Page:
The first thing to do is get yourself on a 'Competent Crew' course - this is what the RYA (Royal Yachting Association) in the UK calls it. Other countries sometimes give it a slightly different name but generally it'll be an entry level course from the main yachting association designed to give you your first grounding in the general principles of being a solid crewman.
Once you have that nailed you'll need to get yourselves on the water as much as possible. The cheapest way of doing that is usually joining a sailing club if there's one near enough for you, or offering your newly minted services as an able crewman and trying to get on board by working as crew rather than paying for the honour.
We also strongly suggest you get a lot of dinghy sailing experience in. This will get you comfortable with being constantly covered in spray, sitting next to the waterline and the more responsive nature of tiller sailing as opposed to a big steering wheel.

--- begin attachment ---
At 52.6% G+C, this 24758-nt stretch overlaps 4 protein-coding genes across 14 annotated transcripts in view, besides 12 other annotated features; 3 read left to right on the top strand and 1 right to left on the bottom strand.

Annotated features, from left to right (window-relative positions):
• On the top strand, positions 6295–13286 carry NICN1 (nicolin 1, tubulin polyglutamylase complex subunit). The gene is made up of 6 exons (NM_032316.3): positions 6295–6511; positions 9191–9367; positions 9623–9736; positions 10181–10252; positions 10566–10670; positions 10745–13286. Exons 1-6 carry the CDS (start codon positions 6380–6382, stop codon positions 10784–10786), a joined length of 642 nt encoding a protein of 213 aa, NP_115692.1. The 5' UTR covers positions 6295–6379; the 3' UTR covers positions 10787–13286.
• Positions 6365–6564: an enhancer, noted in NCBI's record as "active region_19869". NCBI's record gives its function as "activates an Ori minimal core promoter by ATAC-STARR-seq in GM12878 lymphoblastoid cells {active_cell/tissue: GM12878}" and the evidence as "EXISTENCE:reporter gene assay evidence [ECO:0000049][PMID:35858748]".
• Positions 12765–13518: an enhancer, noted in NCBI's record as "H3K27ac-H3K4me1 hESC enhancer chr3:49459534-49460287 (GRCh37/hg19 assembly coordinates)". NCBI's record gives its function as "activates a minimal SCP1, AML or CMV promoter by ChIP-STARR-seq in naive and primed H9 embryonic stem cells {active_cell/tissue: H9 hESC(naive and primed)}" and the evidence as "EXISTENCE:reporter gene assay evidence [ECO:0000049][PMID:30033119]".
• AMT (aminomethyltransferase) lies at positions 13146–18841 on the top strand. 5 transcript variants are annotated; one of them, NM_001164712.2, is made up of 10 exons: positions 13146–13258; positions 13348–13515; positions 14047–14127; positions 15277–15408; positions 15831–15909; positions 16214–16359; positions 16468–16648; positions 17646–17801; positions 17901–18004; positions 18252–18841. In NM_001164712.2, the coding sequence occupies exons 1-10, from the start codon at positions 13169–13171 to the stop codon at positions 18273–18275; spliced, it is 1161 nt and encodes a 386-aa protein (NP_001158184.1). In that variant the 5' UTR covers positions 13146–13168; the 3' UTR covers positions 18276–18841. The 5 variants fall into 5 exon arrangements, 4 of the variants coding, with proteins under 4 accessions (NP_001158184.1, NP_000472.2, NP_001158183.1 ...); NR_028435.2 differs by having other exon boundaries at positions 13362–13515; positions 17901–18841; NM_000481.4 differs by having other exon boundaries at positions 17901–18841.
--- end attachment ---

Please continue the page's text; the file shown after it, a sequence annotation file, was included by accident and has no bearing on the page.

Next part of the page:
Once you've had a bit of time on the water the minimum qualification we need (along with experience and time on the water) is Day Skipper - another RYA course as it's named in the UK.
This course is designed to make sure you're able to sail safely and proficiently for a full day and crucially includes the ability to navigate so you don't end up drifting off into the Indian ocean when you take on the race.
RYA Competent Crew Course info
RYA Day Skipper info